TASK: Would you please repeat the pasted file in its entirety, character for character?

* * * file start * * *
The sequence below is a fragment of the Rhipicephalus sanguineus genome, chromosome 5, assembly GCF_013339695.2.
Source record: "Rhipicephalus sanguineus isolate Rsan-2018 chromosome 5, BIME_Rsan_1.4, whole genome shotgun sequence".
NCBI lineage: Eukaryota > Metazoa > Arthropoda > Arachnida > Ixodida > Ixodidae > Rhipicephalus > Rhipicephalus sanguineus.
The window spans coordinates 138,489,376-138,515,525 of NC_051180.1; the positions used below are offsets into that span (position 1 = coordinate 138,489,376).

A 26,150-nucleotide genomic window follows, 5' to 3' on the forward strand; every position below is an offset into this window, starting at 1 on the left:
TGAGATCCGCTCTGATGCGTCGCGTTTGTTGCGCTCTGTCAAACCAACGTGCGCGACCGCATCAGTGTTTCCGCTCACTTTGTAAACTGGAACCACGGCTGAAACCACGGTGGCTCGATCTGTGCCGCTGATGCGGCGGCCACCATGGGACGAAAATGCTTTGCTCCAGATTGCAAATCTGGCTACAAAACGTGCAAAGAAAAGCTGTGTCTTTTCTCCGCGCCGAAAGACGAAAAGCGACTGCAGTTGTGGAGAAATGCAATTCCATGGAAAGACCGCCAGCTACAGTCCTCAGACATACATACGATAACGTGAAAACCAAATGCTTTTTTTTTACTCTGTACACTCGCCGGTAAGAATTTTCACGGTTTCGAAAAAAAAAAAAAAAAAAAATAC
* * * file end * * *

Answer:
The sequence below is a fragment of the Rhipicephalus sanguineus genome, chromosome 5, assembly GCF_013339695.2.
Source record: "Rhipicephalus sanguineus isolate Rsan-2018 chromosome 5, BIME_Rsan_1.4, whole genome shotgun sequence".
NCBI lineage: Eukaryota > Metazoa > Arthropoda > Arachnida > Ixodida > Ixodidae > Rhipicephalus > Rhipicephalus sanguineus.
The window spans coordinates 138,489,376-138,515,525 of NC_051180.1; the positions used below are offsets into that span (position 1 = coordinate 138,489,376).

A 26,150-nucleotide genomic window follows, 5' to 3' on the forward strand; every position below is an offset into this window, starting at 1 on the left:
TGAGATCCGCTCTGATGCGTCGCGTTTGTTGCGCTCTGTCAAACCAACGTGCGCGACCGCATCAGTGTTTCCGCTCACTTTGTAAACTGGAACCACGGCTGAAACCACGGTGGCTCGATCTGTGCCGCTGATGCGGCGGCCACCATGGGACGAAAATGCTTTGCTCCAGATTGCAAATCTGGCTACAAAACGTGCAAAGAAAAGCTGTGTCTTTTCTCCGCGCCGAAAGACGAAAAGCGACTGCAGTTGTGGAGAAATGCAATTCCATGGAAAGACCGCCAGCTACAGTCCTCAGACATACATACGATAACGTGAAAACCAAATGCTTTTTTTTTACTCTGTACACTCGCCGGTAAGAATTTTCACGGTTTCGAAAAAAAAAAAAAAAAAAAATAC